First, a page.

Jyrki Siukonen: What exactly were you thinking? On making art, not an artist statement
Making a piece of art is hardly ever a mere analytical process. Things can be planned and designed on a drawing board but the actual physical task often leads us to situations where decisions are based on an unclear or illogical premise: “What if I try it this way?” Such shifts may prove just as crucial as they are difficult to verbalise. When it comes to making of art, our daily studio routines often escape exact wording. We all have our own silent ways.
In this lecture I will look at the inherent silence against the history of the modernist artist and ask if (and how) her practice could be defended today as the art education is laying more emphasis on politics of making and theoretical acuity that to making itself. Is there a way to argue for the physicality of art making and defend a position that will not partake in the verbose sphere of contemporary artistic practices?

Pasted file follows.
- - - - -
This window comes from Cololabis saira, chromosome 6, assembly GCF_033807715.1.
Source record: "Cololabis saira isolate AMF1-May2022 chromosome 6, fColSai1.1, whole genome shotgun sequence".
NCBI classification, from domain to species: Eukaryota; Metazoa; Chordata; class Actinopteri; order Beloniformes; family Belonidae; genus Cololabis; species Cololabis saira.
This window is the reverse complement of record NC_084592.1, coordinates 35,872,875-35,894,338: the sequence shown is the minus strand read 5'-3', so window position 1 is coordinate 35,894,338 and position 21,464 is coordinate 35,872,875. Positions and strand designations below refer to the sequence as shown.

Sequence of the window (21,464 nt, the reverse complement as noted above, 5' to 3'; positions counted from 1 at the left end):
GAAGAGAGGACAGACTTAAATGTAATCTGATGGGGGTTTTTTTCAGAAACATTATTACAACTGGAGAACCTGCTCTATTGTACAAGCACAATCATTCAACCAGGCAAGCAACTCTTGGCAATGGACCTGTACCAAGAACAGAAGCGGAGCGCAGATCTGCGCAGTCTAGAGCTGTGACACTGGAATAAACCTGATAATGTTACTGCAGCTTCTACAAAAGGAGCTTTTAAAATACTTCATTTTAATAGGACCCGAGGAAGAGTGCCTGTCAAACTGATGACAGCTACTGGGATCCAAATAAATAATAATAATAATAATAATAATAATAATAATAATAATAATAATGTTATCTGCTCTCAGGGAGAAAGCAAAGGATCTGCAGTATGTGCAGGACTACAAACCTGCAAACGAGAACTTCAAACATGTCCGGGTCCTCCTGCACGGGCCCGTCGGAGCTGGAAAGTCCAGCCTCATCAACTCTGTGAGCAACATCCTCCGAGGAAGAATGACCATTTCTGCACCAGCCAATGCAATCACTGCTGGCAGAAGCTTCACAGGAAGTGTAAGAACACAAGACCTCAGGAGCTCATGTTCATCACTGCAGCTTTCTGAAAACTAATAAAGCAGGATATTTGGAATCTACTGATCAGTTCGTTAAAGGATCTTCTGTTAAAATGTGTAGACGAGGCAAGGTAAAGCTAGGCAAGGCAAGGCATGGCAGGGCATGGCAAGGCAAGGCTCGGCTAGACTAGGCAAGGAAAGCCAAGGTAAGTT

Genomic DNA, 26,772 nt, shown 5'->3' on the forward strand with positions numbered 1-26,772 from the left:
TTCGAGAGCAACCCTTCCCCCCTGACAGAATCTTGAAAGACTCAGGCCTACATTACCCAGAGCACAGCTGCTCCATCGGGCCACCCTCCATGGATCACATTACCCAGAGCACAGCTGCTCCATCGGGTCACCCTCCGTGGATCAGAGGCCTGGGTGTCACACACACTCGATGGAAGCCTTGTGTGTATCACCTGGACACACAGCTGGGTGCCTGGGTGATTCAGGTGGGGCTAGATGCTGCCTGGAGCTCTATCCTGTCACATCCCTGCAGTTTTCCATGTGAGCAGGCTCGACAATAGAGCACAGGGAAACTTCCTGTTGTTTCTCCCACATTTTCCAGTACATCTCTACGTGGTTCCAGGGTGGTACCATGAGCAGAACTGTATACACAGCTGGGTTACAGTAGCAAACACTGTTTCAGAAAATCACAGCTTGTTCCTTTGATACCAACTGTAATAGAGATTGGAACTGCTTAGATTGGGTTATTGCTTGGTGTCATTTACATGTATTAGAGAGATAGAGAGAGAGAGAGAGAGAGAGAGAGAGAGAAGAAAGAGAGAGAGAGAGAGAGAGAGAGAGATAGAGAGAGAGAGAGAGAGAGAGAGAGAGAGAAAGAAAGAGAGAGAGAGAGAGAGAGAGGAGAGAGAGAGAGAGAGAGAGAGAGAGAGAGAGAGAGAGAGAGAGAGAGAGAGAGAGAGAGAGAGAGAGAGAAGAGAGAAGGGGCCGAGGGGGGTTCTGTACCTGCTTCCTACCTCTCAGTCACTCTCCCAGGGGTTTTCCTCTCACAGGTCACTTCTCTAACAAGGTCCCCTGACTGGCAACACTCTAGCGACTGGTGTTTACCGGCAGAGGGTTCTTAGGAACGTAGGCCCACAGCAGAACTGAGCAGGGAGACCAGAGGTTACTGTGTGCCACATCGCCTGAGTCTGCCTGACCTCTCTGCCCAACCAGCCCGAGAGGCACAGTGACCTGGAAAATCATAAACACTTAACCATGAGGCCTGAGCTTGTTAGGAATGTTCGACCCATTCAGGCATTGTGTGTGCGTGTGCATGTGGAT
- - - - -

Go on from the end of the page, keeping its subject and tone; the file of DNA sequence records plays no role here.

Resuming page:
Jyrki Siukonen is an artist and researcher. He was the first artist to earn a doctorate in Fine Art in Finland (2001). He has worked in University of Leeds (Gregory Fellow), Finnish Academy of Fine Arts (Professor of Sculture) and University of Lapland (Senior Lecturer). Siukonen has exhibited and published widely. His book Hammer and Silence. A Short Introduction to the Philosophy of Tools came out in 2015.
Siukonen is co-supervisor for research fellow Tina Jonsbu at Oslo National Academy of the Arts.
Photo: Portrait of the artist Varvara Stepanova, taken by her husband Alexandr Rodchenko in Moscow in the 1920s.